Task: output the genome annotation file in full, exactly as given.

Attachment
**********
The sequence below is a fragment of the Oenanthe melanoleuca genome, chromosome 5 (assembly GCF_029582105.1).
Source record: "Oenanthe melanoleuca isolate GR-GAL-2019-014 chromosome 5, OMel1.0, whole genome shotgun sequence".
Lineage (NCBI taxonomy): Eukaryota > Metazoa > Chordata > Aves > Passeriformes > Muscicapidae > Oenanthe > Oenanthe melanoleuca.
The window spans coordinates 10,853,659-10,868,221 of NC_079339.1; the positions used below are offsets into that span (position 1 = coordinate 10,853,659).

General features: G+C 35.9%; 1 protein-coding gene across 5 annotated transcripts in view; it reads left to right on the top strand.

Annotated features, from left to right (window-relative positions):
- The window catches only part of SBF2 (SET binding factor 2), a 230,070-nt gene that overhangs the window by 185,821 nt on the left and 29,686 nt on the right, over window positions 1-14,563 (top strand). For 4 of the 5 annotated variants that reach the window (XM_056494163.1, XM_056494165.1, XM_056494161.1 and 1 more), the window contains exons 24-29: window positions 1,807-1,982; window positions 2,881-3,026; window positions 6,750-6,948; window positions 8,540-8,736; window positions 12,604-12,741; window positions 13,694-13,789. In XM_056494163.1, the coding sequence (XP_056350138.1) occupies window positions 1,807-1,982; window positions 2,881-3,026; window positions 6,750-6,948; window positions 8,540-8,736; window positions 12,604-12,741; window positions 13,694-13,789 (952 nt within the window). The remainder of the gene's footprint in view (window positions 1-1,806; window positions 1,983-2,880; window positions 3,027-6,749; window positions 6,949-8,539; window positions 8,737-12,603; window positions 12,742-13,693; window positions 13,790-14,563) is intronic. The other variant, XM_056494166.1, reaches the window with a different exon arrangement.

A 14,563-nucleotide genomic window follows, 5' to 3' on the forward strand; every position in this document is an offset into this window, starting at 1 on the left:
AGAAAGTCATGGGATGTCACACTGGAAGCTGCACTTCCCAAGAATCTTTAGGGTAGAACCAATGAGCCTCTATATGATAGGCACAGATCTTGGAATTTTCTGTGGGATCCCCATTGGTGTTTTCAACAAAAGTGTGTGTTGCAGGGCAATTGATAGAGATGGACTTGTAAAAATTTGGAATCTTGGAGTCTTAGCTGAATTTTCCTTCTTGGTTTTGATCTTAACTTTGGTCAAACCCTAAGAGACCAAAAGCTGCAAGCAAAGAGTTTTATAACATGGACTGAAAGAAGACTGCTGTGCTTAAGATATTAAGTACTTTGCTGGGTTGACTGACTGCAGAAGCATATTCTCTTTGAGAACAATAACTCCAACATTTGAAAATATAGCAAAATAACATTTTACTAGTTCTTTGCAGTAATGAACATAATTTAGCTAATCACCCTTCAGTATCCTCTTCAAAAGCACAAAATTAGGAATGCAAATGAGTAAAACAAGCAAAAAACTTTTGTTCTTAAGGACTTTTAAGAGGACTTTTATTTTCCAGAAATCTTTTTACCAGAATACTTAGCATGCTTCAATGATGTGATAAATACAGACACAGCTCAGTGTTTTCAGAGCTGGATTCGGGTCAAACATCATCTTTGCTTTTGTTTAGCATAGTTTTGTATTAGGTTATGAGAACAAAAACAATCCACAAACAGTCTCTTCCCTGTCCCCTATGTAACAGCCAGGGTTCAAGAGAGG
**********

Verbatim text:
The sequence below is a fragment of the Oenanthe melanoleuca genome, chromosome 5 (assembly GCF_029582105.1).
Source record: "Oenanthe melanoleuca isolate GR-GAL-2019-014 chromosome 5, OMel1.0, whole genome shotgun sequence".
Lineage (NCBI taxonomy): Eukaryota > Metazoa > Chordata > Aves > Passeriformes > Muscicapidae > Oenanthe > Oenanthe melanoleuca.
The window spans coordinates 10,853,659-10,868,221 of NC_079339.1; the positions used below are offsets into that span (position 1 = coordinate 10,853,659).

General features: G+C 35.9%; 1 protein-coding gene across 5 annotated transcripts in view; it reads left to right on the top strand.

Annotated features, from left to right (window-relative positions):
- The window catches only part of SBF2 (SET binding factor 2), a 230,070-nt gene that overhangs the window by 185,821 nt on the left and 29,686 nt on the right, over window positions 1-14,563 (top strand). For 4 of the 5 annotated variants that reach the window (XM_056494163.1, XM_056494165.1, XM_056494161.1 and 1 more), the window contains exons 24-29: window positions 1,807-1,982; window positions 2,881-3,026; window positions 6,750-6,948; window positions 8,540-8,736; window positions 12,604-12,741; window positions 13,694-13,789. In XM_056494163.1, the coding sequence (XP_056350138.1) occupies window positions 1,807-1,982; window positions 2,881-3,026; window positions 6,750-6,948; window positions 8,540-8,736; window positions 12,604-12,741; window positions 13,694-13,789 (952 nt within the window). The remainder of the gene's footprint in view (window positions 1-1,806; window positions 1,983-2,880; window positions 3,027-6,749; window positions 6,949-8,539; window positions 8,737-12,603; window positions 12,742-13,693; window positions 13,790-14,563) is intronic. The other variant, XM_056494166.1, reaches the window with a different exon arrangement.

A 14,563-nucleotide genomic window follows, 5' to 3' on the forward strand; every position in this document is an offset into this window, starting at 1 on the left:
AGAAAGTCATGGGATGTCACACTGGAAGCTGCACTTCCCAAGAATCTTTAGGGTAGAACCAATGAGCCTCTATATGATAGGCACAGATCTTGGAATTTTCTGTGGGATCCCCATTGGTGTTTTCAACAAAAGTGTGTGTTGCAGGGCAATTGATAGAGATGGACTTGTAAAAATTTGGAATCTTGGAGTCTTAGCTGAATTTTCCTTCTTGGTTTTGATCTTAACTTTGGTCAAACCCTAAGAGACCAAAAGCTGCAAGCAAAGAGTTTTATAACATGGACTGAAAGAAGACTGCTGTGCTTAAGATATTAAGTACTTTGCTGGGTTGACTGACTGCAGAAGCATATTCTCTTTGAGAACAATAACTCCAACATTTGAAAATATAGCAAAATAACATTTTACTAGTTCTTTGCAGTAATGAACATAATTTAGCTAATCACCCTTCAGTATCCTCTTCAAAAGCACAAAATTAGGAATGCAAATGAGTAAAACAAGCAAAAAACTTTTGTTCTTAAGGACTTTTAAGAGGACTTTTATTTTCCAGAAATCTTTTTACCAGAATACTTAGCATGCTTCAATGATGTGATAAATACAGACACAGCTCAGTGTTTTCAGAGCTGGATTCGGGTCAAACATCATCTTTGCTTTTGTTTAGCATAGTTTTGTATTAGGTTATGAGAACAAAAACAATCCACAAACAGTCTCTTCCCTGTCCCCTATGTAACAGCCAGGGTTCAAGAGAGG